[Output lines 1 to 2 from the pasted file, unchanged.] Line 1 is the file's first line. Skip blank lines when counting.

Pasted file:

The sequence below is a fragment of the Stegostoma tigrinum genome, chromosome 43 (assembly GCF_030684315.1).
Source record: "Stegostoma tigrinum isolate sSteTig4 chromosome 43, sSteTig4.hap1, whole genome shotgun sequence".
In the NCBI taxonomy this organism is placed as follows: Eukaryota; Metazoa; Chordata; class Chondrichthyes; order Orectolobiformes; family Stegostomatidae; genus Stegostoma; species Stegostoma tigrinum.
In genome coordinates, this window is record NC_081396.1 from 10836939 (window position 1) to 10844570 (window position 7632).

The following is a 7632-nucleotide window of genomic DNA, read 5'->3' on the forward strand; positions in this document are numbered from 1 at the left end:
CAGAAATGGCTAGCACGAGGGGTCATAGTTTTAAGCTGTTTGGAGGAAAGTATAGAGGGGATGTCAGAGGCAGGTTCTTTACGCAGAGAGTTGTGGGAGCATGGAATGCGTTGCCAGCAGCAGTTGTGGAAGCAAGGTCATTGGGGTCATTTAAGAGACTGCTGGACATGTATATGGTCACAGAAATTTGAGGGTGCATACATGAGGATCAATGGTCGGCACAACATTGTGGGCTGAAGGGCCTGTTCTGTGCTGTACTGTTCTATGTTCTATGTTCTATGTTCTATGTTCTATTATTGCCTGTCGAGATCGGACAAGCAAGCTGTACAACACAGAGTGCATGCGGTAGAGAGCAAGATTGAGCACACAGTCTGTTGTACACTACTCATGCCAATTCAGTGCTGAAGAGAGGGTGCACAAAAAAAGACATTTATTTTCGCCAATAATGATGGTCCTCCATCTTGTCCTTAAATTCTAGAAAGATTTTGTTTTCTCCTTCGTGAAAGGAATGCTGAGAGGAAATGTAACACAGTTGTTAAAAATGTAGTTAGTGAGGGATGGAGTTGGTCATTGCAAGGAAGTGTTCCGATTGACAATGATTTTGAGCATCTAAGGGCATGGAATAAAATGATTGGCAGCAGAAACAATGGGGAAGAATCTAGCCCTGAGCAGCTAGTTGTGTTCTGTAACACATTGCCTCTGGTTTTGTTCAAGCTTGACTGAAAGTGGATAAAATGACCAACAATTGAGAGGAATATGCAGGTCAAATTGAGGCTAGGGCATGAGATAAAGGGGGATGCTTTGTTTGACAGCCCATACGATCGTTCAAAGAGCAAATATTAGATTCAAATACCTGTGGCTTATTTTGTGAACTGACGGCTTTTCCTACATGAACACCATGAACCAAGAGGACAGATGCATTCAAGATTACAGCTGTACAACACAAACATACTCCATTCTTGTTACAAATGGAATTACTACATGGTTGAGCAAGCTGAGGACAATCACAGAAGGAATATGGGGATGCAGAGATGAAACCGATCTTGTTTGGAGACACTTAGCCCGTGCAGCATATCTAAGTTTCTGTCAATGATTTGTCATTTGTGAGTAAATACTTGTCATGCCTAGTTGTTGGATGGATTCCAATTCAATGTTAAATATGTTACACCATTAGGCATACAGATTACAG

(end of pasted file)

The sequence below is a fragment of the Stegostoma tigrinum genome, chromosome 43 (assembly GCF_030684315.1).
Source record: "Stegostoma tigrinum isolate sSteTig4 chromosome 43, sSteTig4.hap1, whole genome shotgun sequence".